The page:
“The Marriage of Opposites”, is an excellent title, I think. I had this book renewed by the library, but today is the day when it finally needs to be returned. The weeks vanish so quickly. I cannot believe, I’ve had this book for so many weeks. I just remembered, that I had intended to make a note about the different chapters in that book.
Chapter One starts in 1807. It is set in Charlotte Amalie, on the island of St. Thomas, and Rachel Pomie is the narrator. This Rachel did strike me straight away as a very interesting woman. Her relationship with her mother and father in her childhood reminds me a bit about the relationship that I used to have with my parents. I reckon, there are some similarities, but the outward circumstances are totally different to the way I grew up, namely I grew up in a very different place and in a very different time. Due to WW Two and the separation of my parents after the war, I saw my father overall not very often, whereas Rachel’s father always lived with the family . . . . Rachel is not at all the way her mother would like her daughter to be. Girlish things do not interest her at all, but she loves her father’s books and his conversations. Rachel’s father treats her as an intelligent person. This is how she becomes a fairly well educated woman.
The last chapter in the book, CHAPTER ELEVEN, starts in 1855. It is again set in Charlotte Amalie on the island of St. Thomas, and again Rachel by the name of Rachel Pomie Petit Pizarro is the narrator. 1855 is the year when she is determined to go to Paris to live there for the rest of her life. She goes on the sea voyage together with Jestine, her longtime friend from the islands who wants to join her daughter in Paris whom she has not seen since she had been kidnapped as a child. Rachel’s husband was going to come to Paris soon after. He first had to close up their business on the island.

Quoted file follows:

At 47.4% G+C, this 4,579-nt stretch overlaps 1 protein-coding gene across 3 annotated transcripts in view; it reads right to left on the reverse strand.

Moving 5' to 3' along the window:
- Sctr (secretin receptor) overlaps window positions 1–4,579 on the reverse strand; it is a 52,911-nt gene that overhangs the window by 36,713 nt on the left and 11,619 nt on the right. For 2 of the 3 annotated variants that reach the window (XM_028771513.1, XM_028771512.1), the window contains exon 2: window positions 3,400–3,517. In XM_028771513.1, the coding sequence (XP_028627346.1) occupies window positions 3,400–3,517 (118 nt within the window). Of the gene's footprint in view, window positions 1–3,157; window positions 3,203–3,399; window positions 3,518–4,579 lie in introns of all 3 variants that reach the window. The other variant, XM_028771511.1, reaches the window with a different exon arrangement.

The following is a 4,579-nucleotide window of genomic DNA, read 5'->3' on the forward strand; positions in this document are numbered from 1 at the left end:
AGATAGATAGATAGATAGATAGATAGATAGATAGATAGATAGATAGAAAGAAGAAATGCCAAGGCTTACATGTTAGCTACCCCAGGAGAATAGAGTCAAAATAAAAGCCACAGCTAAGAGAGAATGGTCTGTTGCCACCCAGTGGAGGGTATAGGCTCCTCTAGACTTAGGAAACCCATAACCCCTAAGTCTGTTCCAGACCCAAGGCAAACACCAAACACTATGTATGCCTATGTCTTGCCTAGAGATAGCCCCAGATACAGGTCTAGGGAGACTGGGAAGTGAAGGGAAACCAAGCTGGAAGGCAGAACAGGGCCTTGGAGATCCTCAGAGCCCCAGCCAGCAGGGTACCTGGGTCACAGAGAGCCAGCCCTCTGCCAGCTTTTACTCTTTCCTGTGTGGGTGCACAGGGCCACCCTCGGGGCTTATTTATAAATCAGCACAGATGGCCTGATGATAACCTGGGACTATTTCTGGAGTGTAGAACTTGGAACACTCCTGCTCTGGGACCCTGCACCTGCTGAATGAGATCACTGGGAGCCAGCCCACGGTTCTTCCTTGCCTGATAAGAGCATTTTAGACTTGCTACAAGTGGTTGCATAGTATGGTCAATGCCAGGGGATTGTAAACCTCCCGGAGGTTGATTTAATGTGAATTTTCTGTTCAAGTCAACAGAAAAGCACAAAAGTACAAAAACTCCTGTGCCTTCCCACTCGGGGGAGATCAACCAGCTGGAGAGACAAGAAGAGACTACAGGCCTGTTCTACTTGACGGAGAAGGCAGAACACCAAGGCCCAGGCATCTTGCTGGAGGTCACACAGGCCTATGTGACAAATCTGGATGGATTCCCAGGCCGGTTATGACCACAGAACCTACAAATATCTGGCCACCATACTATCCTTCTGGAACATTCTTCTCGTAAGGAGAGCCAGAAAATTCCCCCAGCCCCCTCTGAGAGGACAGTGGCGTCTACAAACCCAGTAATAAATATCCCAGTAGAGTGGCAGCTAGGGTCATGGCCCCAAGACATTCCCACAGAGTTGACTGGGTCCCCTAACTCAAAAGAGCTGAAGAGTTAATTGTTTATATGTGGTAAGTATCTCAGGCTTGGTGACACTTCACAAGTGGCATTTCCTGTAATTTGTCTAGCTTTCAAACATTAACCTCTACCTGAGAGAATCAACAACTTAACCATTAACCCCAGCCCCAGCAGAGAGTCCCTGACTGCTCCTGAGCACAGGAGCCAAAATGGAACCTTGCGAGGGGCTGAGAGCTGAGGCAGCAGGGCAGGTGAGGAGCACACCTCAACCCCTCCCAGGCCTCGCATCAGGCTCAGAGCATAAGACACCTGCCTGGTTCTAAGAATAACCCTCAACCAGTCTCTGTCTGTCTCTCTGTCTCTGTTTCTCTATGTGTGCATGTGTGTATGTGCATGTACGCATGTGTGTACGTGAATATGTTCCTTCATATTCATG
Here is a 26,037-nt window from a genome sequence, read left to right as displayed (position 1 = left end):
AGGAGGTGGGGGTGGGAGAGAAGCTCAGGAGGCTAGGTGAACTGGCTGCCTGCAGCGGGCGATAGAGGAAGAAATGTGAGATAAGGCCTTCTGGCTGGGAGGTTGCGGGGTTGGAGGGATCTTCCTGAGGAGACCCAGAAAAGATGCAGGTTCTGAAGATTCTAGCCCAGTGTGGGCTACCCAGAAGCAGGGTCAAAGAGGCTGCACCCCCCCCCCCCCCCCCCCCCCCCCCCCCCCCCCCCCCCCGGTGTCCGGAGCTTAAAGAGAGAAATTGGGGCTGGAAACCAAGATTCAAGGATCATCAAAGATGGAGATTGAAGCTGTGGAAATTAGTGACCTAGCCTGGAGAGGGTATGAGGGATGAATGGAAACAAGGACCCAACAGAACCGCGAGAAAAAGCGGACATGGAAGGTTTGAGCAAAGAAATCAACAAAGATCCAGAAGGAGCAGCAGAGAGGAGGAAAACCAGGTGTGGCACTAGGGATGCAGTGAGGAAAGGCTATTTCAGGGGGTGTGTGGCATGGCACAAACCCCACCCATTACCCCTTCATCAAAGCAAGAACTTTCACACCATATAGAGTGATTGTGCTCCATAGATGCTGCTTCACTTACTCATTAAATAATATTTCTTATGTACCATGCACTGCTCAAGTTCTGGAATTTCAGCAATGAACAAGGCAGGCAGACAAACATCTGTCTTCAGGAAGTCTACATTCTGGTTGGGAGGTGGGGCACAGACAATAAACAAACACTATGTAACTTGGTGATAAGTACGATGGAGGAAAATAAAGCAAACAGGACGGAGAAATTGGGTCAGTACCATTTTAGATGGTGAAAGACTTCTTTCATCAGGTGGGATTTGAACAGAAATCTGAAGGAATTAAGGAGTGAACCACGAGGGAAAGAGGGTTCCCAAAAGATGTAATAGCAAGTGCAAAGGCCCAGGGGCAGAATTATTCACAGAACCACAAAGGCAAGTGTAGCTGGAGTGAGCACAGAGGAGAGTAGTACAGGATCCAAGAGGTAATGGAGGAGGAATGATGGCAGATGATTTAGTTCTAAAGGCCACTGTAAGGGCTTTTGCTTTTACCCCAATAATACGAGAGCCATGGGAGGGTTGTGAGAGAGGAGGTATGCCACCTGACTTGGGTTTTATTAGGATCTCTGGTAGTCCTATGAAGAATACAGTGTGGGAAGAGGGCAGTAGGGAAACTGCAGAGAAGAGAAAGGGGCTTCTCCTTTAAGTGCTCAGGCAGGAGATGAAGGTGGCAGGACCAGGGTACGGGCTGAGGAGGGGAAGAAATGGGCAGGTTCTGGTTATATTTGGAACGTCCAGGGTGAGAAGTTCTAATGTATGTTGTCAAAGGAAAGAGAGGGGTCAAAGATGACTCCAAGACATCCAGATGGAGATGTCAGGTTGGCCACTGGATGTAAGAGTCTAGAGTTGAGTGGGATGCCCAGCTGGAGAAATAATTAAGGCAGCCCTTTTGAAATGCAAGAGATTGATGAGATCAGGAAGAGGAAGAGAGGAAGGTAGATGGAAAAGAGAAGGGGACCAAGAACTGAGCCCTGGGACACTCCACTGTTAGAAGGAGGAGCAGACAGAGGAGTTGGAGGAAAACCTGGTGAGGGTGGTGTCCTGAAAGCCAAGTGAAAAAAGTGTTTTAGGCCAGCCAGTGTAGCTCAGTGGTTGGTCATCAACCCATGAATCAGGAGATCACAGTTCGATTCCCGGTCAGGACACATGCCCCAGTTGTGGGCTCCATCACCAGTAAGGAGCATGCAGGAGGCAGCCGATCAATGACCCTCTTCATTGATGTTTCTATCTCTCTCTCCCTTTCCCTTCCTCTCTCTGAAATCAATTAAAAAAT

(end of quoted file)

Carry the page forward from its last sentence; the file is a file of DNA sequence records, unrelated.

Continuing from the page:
Rachel soon feels very much at home in Paris. She goes on narrating her story in 1863. Alice Hoffman fictionalized the life of Rachel. But all the dates and instances are based on the life of Rachel Monsanto Pomie Petit Pizarro, who died in Paris in 1889 at the age of ninety-four. One of her sons was Camille Pissaro, the artist.
Here now I made some notes about the dates and various narrators in the CHAPTERS TWO to TEN of “The Marriage of Opposites”:
Chapter Two, 1818 Rachel (narrator)
Three, 1823 Rachel (narrator)
Four, 1824 Rachel (narrator)
Five, 1825 Abraham Gabriel Frederic Pizarro (narrator)
Six, 1826 Rachel (narrator)
Seven, 1841 Jacobo Camille Pizzarro (narrator)
Eight, Paris 1847 Lydia Cassin Rodrigues Cohen (narrator)
Nine, St. Thomas 1848 Jacobo Camille Pizzarro (narrator)
Ten, St. Thomas 1855 Camille Pizzarro (narrator)
During most of the book, Rachel is the narrator. The other narrators are the artist, Jacobo Camille (Rachel’s son), Frederic Pizzarro (her second husband) and Lydia, the daughter of Rachel’s friend Jestine, who had been kidnapped from Charlotte Amalie as a child and taken to Paris. When Jestine sees her daughter finally in Paris some twenty years later, the daughter is already married with three beautiful daughters!
Rachel had two marriages, a lot of children (many died early). She did like very much to spend time with her grand-children.